In terms of size, however, the least n-huge cardinal is smaller than the
least
supercompact
cardinal (assuming both exist).
(Kanamori, 2009) This is because n-huge
cardinals have upward reflection properties, while supercompacts have
downward reflection properties. Thus for any $\kappa$ which is
supercompact and has an n-huge cardinal above it, $\kappa$ “reflects
downward” that n-huge cardinal: there are $\kappa$-many n-huge
cardinals below $\kappa$. On the other hand, the least super n-huge
cardinals have *both* upward and downward reflection properties, and are
all *much* larger than the least supercompact cardinal. It is notable
that, while almost 2-huge cardinals have higher consistency strength
than superhuge cardinals, the least almost 2-huge is much smaller than
the least super almost huge.

While not every $n$-huge cardinal is strong, if $\kappa$ is almost $n$-huge with targets $\lambda_1,\lambda_2…\lambda_n$, then $\kappa$ is $\lambda_n$-strong as witnessed by the generated $j:V\prec M$. This is because $j^n(\kappa)=\lambda_n$ is measurable and therefore $\beth_{\lambda_n}=\lambda_n$ and so $V_{\lambda_n}=H_{\lambda_n}$ and because $M^{<\lambda_n}\subset M$, $H_\theta\subset M$ for each $\theta<\lambda_n$ and so $\cup\{H_\theta:\theta<\lambda_n\} = \cup\{V_\theta:\theta<\lambda_n\} = V_{\lambda_n}\subset M$.

Every almost $n$-huge cardinal with targets $\lambda_1,\lambda_2…\lambda_n$ is also $\theta$-supercompact for each $\theta<\lambda_n$, and every $n$-huge cardinal with targets $\lambda_1,\lambda_2…\lambda_n$ is also $\lambda_n$-supercompact.

For $2$-huge $κ$, $V_κ$ is a model of $\mathrm{ZFC}$+“there are proper class many hyper-huge cardinals”.(Usuba, 2017) Hyper-huge cardinals are extendible limits of extendible cardinals.(Usuba, 2019)

An $n$-huge* cardinal is an $n$-huge limit of $n$-huge cardinals. Every $n + 1$-huge cardinal is $n$-huge*.(Gitman & Shindler, n.d.)

As for virtually $n$-huge*:(Gitman & Shindler, n.d.)

- If $κ$ is virtually huge*, then $V_κ$ is a model of proper class many virtually extendible cardinals.
- A virtually $n+1$-huge* cardinal is a limit of virtually $n$-huge* cardinals.
- A virtually $n$-huge* cardinal is an $n+1$-iterable limit of $n+1$-iterable cardinals. If $κ$ is $n+2$-iterable, then $V_κ$ is a model of proper class many virtually $n$-huge* cardinals.
- Every virtually rank-into-rank cardinal is a virtually $n$-huge* limit of virtually $n$-huge* cardinals for every $n < ω$.

A cardinal $\kappa$ is **almost $\omega$-huge** iff there is some
transitive model $M$ and an elementary embedding $j:V\prec M$ with
critical point $\kappa$ such that $M^{<\lambda}\subset M$ where
$\lambda$ is the smallest cardinal above $\kappa$ such that
$j(\lambda)=\lambda$. Similarly, $\kappa$ is **$\omega$-huge** iff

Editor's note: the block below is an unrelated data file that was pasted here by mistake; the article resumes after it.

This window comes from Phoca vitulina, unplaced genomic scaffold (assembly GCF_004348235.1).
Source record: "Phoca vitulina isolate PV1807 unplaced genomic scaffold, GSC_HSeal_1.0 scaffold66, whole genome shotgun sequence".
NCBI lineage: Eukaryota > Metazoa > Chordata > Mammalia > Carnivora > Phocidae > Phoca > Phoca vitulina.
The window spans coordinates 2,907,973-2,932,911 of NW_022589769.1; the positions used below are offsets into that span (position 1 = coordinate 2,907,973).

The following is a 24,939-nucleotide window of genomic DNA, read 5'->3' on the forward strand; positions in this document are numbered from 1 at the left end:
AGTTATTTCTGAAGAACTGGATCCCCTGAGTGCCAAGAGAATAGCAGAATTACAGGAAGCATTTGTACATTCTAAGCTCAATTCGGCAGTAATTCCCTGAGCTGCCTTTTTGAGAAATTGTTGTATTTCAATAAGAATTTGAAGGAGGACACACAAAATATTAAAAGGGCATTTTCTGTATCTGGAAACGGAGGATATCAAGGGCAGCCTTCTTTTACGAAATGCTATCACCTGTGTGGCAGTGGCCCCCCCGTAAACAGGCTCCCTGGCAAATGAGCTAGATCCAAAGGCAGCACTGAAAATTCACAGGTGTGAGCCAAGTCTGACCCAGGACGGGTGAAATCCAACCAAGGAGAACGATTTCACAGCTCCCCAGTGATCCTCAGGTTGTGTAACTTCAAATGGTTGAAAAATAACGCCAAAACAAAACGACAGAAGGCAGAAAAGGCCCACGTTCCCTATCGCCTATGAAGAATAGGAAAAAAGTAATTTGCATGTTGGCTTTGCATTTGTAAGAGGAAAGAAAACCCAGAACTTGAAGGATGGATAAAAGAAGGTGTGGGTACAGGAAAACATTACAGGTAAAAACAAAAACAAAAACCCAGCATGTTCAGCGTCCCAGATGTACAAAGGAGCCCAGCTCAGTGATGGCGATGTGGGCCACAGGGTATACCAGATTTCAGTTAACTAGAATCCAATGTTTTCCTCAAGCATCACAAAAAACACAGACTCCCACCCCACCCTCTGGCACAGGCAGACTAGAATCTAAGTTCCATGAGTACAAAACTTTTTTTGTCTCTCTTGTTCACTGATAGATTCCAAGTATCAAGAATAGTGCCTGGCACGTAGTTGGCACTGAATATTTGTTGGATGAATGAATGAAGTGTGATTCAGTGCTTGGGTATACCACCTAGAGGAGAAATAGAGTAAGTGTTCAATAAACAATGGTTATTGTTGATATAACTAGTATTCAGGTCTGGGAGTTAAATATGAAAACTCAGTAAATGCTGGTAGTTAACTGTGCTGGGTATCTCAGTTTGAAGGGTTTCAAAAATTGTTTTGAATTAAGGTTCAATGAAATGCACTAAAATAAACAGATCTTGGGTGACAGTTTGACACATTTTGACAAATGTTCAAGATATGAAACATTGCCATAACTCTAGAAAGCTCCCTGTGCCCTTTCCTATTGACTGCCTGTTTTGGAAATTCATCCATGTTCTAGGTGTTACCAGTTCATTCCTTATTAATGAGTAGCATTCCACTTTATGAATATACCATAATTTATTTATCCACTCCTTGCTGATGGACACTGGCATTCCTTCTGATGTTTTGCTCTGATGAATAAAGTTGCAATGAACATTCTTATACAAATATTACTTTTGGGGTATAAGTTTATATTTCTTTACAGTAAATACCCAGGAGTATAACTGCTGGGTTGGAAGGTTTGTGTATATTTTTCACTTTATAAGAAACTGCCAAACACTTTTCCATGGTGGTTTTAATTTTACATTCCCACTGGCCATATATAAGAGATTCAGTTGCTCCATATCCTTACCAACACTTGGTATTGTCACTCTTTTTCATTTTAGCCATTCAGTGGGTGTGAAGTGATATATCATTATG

the model $M$ can be required to have $M^\lambda\subset M$.

Sadly, $\omega$-huge cardinals are inconsistent with ZFC by a version of Kunen’s inconsistency theorem. Now, $\omega$-hugeness is used to describe critical points of I1 embeddings.

In [2] it is shown that if $\text{ZFC +}$ “there is a huge cardinal” is consistent then so is $\text{ZF +}$ “$\omega_1$ is a huge cardinal” (with the ultrafilter characterization of hugeness).

If there is an almost huge cardinal then there is a model of $\text{ZF+}\neg\text{AC}$ in which every successor cardinal is a Ramsey cardinal. It follows that (1) for all inner models $W$ of $\text{ZFC}$ and every singular cardinal $\kappa$, one has $\kappa^{+W} < \kappa^+$ and that (2) for all ordinal $\alpha$ there is no injection $\aleph_{\alpha+1}\to 2^{\aleph_\alpha}$. This in turn imply the failure of the square principle at every infinite cardinal (and consequently $\text{AD}^{L(\mathbb{R})}$, see determinacy). [3]

If $\kappa$ is hyperhuge, then $V$ has $<\kappa$ many grounds (so the mantle is a ground itself).(Usuba, 2017) This result has been strenghtened to extendible cardinals(Usuba, 2019). On the other hand, it s consistent that there is a supercompact cardinal and class many grounds of $V$ (because of the indestructibility properties of supercompactness).(Usuba, 2017)

- Kanamori, A. (2009).
*The higher infinite*(Second, p. xxii+536). Springer-Verlag. https://link.springer.com/book/10.1007%2F978-3-540-88867-3 - Kentaro, S. (2007). Double helix in large large cardinals and iteration of elementary embeddings.
*Annals of Pure and Applied Logic*,*146*(2-3), 199–236. https://doi.org/10.1016/j.apal.2007.02.003 - Usuba, T. (2017). The downward directed grounds hypothesis and very large cardinals.
*Journal of Mathematical Logic*,*17*(02), 1750009. https://doi.org/10.1142/S021906131750009X - Boney, W. (2017).
*Model Theoretic Characterizations of Large Cardinals*. - Gitman, V., & Shindler, R.
*Virtual large cardinals*. https://ivv5hpp.uni-muenster.de/u/rds/virtualLargeCardinalsEdited5.pdf - Bagaria, J. (2012). \(C^{(n)}\)-cardinals.
*Archive for Mathematical Logic*,*51*(3–4), 213–240. https://doi.org/10.1007/s00153-011-0261-8 - Usuba, T. (2019). Extendible cardinals and the mantle.
*Archive for Mathematical Logic*,*58*(1-2), 71–75. https://doi.org/10.1007/s00153-018-0625-4